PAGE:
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Sacramento Kings uses the IoT liquor NINA system to determine how many guests drink

In the Sacramento Kings arena, guests in the suite and attic can make their own drinks at the Golden 1 Center using an internet gadget attached to the top of beverage bottles to check how much alcohol is being poured.

It sounds like a good idea from the point of view of the location: the NINA bottle-mounted device can lower personnel costs (sorry, bartenders) and help in ordering drinks and other cost control. However, it is not entirely clear why guests do that pay between $ 1,000 and $ 15,000 because premium seats in the arena would like to buy their drinks as if they were shoppers in a self-checkout supermarket. But the Golden 1 Center says the devices “allow guests to skip the lines and stay safe.”

This is how it works: you use a connected tablet to open a bar tab. You choose the desired drink and a bottle nearby with the NINA attachment light up to indicate that it is unlocked and ready for use. The device then measures the amount of alcohol that your beverage order needs. NINA is now being used in a handful of Golden 1 Center suites, the team says, and the device will be used in all suites and lofts in the coming months.

The team praises the NINA device as a “game changer” that allows guests to “customize the event experience.” I mean, I think so? If we think that shops without a checkout are a good thing and are in order with technology that makes it a little easier for richer people to have a non-vital product delivered to them a little faster without waiting in line and contact with service personnel, this is definitely a technological breakthrough.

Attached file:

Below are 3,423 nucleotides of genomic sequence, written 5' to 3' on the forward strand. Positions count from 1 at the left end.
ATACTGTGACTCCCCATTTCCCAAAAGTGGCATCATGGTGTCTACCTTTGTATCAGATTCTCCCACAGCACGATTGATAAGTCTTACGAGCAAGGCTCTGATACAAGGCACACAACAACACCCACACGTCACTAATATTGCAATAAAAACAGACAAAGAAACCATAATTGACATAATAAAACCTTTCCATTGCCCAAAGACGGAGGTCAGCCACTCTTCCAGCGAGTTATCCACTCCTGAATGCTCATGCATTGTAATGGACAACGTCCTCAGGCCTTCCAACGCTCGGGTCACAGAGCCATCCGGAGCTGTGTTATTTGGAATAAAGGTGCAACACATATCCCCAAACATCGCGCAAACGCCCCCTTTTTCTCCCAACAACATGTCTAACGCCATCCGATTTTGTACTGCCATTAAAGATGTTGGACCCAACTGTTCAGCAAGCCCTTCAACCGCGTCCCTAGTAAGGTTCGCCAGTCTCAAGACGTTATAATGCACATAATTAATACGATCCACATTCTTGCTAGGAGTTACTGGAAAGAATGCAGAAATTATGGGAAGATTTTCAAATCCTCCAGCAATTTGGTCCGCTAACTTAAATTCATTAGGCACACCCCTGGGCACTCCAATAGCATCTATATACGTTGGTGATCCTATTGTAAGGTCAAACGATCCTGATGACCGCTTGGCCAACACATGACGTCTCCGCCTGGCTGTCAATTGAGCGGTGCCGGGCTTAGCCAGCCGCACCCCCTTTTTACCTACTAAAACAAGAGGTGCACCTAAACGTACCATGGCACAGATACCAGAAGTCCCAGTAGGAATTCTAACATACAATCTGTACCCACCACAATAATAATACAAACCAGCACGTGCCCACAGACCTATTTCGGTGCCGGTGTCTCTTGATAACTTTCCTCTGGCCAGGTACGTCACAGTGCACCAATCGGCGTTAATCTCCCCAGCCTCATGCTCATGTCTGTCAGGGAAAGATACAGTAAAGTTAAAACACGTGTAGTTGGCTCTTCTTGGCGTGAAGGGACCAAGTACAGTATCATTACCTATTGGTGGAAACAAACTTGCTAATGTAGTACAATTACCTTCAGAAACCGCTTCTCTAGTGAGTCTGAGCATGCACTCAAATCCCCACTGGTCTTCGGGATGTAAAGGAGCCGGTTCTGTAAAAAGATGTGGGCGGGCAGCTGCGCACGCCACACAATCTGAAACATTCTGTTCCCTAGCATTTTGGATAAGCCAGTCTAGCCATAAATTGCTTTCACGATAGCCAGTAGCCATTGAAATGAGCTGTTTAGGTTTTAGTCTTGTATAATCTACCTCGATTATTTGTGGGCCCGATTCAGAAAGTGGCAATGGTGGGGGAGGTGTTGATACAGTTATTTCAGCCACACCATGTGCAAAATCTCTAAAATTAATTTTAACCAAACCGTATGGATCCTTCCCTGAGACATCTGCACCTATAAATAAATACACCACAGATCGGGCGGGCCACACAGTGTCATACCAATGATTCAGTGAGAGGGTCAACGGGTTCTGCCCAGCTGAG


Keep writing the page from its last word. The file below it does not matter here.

The team said in a press release announcing the partnership with NINA that the suites and lofts that tested the device have seen a “significant increase in revenue” compared to last year, although they offer no details.

All this does not mean that the NINA device would not be useful, and it can make the beverage pouring process faster without resort to pre-made brews. A liquid measuring device would be ideal for medium-sized events such as weddings, where you can prevent Uncle Bob from being plastered for toast and you know how much that open bar costs you.

But nickel-and-dim guests who already pay a premium for seats at a basketball game from a few grams of vodka feel a bit cheap. It also takes the social experience away from interacting with a bartender whose expertise might make the drink a bit more pleasant.